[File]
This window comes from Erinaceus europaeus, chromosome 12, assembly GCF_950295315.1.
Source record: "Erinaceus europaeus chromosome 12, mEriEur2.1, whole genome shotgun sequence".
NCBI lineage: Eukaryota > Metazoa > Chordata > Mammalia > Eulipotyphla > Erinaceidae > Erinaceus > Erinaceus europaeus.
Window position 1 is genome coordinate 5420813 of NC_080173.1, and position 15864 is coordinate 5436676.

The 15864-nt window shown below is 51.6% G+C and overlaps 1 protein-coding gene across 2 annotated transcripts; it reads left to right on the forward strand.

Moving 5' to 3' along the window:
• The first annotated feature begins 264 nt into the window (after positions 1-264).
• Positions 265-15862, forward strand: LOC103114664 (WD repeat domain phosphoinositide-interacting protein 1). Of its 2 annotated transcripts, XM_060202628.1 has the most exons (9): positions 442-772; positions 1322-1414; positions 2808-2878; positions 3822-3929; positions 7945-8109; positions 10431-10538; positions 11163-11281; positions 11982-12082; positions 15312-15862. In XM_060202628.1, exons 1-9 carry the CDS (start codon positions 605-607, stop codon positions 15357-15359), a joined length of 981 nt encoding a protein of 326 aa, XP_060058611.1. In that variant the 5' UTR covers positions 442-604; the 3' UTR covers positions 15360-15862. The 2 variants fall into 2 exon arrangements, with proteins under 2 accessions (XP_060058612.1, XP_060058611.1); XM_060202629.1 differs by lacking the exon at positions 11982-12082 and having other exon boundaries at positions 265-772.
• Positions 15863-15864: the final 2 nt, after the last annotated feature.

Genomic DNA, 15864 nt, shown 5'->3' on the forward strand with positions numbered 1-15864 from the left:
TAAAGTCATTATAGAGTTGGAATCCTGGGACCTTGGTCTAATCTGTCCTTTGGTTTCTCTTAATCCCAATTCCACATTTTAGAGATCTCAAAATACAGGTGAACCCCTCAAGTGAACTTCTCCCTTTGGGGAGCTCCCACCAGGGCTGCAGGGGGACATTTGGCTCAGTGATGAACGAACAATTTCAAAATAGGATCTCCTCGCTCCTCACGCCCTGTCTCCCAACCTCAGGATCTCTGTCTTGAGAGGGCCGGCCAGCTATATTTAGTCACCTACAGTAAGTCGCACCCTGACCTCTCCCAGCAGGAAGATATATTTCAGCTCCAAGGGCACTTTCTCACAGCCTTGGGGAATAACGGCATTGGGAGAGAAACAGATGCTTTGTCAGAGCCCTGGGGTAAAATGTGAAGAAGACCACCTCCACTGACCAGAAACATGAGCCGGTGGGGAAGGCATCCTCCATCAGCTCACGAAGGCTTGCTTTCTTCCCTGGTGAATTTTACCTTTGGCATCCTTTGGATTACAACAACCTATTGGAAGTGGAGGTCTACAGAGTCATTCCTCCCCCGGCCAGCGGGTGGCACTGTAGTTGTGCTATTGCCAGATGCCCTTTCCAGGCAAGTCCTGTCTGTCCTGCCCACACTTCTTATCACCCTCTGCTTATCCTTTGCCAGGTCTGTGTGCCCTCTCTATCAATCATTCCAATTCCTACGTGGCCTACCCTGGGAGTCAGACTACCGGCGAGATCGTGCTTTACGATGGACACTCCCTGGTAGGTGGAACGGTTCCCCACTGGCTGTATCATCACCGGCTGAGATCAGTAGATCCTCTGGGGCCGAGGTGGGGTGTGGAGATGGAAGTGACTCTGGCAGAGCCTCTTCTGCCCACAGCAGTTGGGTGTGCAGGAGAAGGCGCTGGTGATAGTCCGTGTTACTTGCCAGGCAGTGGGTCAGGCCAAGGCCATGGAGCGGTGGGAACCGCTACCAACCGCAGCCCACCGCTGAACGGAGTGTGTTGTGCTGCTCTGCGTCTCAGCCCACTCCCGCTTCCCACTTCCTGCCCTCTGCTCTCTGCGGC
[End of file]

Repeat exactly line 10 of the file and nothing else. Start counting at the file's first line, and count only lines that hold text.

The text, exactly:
Genomic DNA, 15864 nt, shown 5'->3' on the forward strand with positions numbered 1-15864 from the left: